Now for a concrete example. Benjamin’s Messianic world of resemblance bears a striking parallel to Dickens’s states of hypnagogia, of which his fiction is rife. An early (and particularly illuminating) example occurs midway through Oliver Twist. One evening at twilight, Oliver, lodged in middle-class privilege and comfort, sits reading in his “little room” overlooking the Maylie’s idyllic gardens and fields. Fatigued from his studies, Oliver passes into that “kind of sleep that steals upon us sometimes which, while it holds the body prisoner, does not free the mind from a sense of things about it,” and Oliver, in this state of bodily sleep, retains “a consciousness of all that is going on about [him], and even if [he] dreams, words which are really spoken, or sounds which really exist in the moment, accommodate themselves with surprising readiness to [his] visions” (281). Now, while we all can remember such moments of half-sleep (so often when we drift away from our reading, the text running on according to our own thoughts, the author’s cadence flowing underneath our own half-thought words), Oliver’s particular moment of hypnagogia is of a momentous occurrence. Dreaming that he is once again back in Fagin’s den of thieving children, Oliver overhears Fagin speaking to an as yet unrecognized man. Startled within his liminal rest, Oliver pushes himself into a more conscious state and, in a flash, recognizes both Fagin and his gothic accomplice: “It was but an instant, a glance, a flash before his eyes, and they were gone. But they had recognized him, and he them” (283). Out of his hypnagogia, Oliver recognizes the unrecognizable, the mysterious strage stranger’s resemblance only to himself. Such recognition, Dickens asserts, is possible only through the preparation of the liminal state of hypnagogia. Oliver, pushed to the threshold of sleep and consciousness, enters into the Messianic world of profound resemblances and glances, however momentarily, the gestic guise of his never before glimpsed brother.

Thursday, August 12, 2010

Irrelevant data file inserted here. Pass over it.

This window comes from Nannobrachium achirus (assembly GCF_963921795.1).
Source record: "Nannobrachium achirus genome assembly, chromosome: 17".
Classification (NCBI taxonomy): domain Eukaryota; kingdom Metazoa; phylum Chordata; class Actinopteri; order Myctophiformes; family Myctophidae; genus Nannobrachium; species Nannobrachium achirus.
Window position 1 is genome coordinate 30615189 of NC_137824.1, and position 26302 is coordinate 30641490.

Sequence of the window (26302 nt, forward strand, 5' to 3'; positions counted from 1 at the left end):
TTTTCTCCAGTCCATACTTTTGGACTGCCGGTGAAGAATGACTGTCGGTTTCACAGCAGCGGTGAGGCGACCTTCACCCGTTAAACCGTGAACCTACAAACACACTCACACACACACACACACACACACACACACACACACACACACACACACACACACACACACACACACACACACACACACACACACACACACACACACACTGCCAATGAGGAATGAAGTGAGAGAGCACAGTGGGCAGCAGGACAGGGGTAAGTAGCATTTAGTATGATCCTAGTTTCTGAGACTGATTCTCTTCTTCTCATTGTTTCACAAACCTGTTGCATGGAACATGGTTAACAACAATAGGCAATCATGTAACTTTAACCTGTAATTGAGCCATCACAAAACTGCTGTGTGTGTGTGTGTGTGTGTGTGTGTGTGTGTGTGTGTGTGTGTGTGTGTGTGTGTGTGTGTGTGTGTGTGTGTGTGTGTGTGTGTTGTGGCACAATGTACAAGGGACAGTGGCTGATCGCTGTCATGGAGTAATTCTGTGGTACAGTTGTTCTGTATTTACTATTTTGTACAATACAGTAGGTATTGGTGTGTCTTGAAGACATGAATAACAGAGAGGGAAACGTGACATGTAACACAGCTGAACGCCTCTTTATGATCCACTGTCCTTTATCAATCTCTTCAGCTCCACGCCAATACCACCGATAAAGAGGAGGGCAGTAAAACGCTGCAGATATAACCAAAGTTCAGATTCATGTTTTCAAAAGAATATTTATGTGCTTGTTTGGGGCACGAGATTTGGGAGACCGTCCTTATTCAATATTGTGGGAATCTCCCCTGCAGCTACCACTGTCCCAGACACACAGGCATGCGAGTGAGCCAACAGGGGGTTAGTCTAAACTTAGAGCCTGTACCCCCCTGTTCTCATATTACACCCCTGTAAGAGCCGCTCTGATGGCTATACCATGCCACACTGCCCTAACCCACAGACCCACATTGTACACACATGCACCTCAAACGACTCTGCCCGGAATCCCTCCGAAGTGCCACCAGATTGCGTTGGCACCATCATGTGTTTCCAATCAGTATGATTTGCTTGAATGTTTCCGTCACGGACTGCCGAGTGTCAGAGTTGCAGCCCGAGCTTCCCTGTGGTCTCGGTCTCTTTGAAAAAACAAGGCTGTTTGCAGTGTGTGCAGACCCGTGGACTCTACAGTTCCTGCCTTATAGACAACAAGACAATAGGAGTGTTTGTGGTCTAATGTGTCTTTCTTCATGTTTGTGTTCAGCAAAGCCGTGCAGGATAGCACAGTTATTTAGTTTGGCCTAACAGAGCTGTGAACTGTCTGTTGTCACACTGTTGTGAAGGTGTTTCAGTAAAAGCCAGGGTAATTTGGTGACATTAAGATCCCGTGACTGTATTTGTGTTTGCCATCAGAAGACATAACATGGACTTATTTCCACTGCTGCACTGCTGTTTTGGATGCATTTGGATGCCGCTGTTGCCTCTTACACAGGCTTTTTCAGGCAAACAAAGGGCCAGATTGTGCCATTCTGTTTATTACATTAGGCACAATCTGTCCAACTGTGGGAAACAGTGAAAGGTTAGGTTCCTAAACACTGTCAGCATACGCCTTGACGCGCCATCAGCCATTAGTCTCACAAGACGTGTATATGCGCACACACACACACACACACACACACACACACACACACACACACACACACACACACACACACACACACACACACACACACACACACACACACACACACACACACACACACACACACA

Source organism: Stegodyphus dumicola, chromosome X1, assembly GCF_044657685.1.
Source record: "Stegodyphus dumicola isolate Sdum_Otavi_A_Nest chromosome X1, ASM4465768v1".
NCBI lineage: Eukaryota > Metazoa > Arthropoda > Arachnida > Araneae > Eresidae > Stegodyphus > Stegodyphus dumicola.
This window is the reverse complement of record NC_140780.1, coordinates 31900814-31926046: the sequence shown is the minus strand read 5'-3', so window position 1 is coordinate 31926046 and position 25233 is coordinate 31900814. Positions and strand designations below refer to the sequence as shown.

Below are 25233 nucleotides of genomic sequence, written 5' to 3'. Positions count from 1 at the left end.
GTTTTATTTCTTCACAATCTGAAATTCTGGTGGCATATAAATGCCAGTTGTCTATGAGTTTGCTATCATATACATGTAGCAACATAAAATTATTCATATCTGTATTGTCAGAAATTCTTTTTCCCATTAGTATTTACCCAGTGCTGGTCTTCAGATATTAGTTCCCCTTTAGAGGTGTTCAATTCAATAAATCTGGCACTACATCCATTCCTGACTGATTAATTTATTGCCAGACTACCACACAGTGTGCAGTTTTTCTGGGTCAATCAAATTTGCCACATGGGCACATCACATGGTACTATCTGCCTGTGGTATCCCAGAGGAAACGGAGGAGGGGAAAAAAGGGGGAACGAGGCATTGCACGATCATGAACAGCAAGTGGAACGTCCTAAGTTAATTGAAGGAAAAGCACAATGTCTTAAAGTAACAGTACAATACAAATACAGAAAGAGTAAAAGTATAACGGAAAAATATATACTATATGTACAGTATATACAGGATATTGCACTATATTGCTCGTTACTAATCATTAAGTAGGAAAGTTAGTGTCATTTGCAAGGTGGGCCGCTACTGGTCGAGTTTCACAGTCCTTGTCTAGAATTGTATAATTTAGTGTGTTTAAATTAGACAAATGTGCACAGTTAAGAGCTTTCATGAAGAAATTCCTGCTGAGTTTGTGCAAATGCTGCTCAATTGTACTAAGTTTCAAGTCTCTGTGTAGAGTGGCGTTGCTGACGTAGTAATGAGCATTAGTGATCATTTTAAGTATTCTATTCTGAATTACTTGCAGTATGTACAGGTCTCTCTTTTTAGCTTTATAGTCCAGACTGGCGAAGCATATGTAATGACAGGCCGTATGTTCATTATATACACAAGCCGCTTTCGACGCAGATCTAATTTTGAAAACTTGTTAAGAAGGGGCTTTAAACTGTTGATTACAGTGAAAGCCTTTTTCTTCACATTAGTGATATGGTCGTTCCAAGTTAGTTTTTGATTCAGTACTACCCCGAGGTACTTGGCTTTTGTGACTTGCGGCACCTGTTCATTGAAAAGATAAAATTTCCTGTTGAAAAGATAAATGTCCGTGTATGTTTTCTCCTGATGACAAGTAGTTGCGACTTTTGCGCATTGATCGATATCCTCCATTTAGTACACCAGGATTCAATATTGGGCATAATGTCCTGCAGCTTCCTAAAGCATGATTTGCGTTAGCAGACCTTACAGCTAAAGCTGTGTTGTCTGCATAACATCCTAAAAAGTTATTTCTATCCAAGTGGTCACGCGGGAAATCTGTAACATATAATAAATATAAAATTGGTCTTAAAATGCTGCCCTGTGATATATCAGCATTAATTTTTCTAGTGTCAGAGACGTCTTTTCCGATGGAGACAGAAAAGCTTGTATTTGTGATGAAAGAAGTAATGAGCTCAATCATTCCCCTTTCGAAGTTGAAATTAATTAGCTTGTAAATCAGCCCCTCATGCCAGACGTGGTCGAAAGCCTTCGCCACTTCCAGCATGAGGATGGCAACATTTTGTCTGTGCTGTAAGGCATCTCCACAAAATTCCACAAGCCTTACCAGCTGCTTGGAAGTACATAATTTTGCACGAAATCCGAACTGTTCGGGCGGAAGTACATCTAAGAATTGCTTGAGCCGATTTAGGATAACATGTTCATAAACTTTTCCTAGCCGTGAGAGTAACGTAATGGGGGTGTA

The Food Court Heterotopia: Spatially Reimagining Left Politics

     In preparing for my teaching assistant position at UCD, I recently read Foucault’s “Of Other Spaces: Utopias and Heterotopias,” a 1967 lecture posthumously published. This relatively early Foucault work concisely outlines the structure of a very real type of space: the heterotopia, essentially a kind of pastiche materialized in real space in which different spaces and times are juxtaposed for the ultimate purpose of creating an illusory-real space revealing how illusory our actually real spaces are. A near perfect example, one not that had yet to reach its zenith in Foucault’s lifetime: the American mega shopping mall.
     Typically, Foucault notes, while all cultures perhaps have heterotopias, the heterotopias themselves fall into two main types: those of crisis (the boarding school and the honeymoon suite , both places where sexuality is first realized for boys and young women, respectively) and those of deviance (prisons, rest homes, mental clinics). Okay, then what crisis or deviance does the mall respond to?
     Any stroll through a food court can, at some level, hint at what almost entirely marginalized and sublimated deviance the mall harbors in neat a semi-circular, white-lit smorgasbord. At most malls one can find Japanese, Indian, Mexican, Cajun, Chinese, Italian, and, if you are a truly “lucky” bourgeoisie, Thai food stalls. And for domestic pride, a MacDonald’s or Burger King (but never both in the small food court!). Here unfolds in cordoned-off compartments bearing too eerie a resemblance to Bentham’s Panopticon prison (a favorite paradigm of Foucault’s) all those ethnic identities (and what expresses an ethnic identity more than food, that most personal and communal a heritage?) in plain view for the leisurely consumer, each disparate culture (always so alien-like from our own) offered up to us for easy and inexpensive consumption. Each stall has its obligatory ethnic representative, each representative its requisite and appropriately accented English.